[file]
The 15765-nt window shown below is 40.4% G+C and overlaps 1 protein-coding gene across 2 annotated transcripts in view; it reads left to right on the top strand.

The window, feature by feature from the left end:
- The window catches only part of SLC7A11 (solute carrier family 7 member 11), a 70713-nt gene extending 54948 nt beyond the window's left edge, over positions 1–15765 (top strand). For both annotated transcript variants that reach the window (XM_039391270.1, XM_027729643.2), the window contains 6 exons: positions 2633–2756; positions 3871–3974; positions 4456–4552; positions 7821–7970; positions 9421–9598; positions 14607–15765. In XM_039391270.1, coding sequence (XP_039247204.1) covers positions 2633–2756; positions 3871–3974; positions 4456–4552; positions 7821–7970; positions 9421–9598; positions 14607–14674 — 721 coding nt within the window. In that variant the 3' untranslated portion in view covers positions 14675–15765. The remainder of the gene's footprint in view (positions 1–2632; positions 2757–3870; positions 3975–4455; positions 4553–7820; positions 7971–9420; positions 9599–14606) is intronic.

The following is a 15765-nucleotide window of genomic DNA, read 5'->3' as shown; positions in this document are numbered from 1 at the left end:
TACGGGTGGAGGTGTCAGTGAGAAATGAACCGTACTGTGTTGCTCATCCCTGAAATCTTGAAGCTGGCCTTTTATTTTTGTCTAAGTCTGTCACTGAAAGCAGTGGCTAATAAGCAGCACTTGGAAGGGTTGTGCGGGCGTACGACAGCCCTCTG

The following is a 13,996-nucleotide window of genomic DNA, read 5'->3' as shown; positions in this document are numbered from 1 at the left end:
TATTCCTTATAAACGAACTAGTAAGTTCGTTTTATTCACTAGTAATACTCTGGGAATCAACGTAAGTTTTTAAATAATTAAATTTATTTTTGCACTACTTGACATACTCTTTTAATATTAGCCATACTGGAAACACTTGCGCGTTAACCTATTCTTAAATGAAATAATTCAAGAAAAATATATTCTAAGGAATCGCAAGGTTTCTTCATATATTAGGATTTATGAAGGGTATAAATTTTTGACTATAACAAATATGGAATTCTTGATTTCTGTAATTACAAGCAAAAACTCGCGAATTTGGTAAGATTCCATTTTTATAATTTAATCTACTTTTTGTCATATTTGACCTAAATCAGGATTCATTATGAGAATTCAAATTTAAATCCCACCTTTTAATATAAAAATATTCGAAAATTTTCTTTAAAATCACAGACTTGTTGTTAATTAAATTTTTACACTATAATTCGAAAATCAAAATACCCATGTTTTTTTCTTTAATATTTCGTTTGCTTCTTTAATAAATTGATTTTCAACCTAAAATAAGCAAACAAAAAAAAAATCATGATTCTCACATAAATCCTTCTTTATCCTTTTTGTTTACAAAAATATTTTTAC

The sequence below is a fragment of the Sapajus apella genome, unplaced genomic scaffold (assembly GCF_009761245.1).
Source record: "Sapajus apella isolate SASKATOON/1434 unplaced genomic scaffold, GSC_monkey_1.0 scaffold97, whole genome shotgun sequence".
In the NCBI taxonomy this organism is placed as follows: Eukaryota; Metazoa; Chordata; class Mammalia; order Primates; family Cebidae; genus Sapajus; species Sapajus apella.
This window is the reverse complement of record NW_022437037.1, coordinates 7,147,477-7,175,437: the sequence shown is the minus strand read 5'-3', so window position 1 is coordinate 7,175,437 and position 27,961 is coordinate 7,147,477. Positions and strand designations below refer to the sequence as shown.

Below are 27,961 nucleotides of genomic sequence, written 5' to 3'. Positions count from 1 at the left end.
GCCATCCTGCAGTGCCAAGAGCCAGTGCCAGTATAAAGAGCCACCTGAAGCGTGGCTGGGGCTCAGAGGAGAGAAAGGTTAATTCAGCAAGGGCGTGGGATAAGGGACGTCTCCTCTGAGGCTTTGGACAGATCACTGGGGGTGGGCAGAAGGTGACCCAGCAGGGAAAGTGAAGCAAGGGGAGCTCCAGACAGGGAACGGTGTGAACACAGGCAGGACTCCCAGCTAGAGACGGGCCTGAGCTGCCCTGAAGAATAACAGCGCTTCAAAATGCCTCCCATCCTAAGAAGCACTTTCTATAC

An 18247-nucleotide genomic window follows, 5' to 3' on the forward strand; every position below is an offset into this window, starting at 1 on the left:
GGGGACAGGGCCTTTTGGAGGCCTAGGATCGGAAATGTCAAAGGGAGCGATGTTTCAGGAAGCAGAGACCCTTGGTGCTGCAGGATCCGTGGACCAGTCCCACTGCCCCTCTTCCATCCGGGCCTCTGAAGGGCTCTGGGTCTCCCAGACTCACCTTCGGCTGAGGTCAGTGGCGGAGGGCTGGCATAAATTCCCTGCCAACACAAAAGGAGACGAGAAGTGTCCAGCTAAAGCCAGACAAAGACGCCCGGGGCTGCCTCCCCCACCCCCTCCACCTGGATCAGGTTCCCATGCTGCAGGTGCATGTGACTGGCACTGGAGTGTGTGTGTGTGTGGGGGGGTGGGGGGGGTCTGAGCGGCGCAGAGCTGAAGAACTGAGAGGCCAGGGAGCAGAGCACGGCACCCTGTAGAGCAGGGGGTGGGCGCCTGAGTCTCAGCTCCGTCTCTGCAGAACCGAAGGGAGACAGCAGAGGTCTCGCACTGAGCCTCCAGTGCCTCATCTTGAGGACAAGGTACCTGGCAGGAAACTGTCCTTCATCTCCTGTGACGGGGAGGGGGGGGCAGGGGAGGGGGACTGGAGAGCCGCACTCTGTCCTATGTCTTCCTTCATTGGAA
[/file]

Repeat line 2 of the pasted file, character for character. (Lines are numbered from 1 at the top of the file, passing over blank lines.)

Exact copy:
The window, feature by feature from the left end: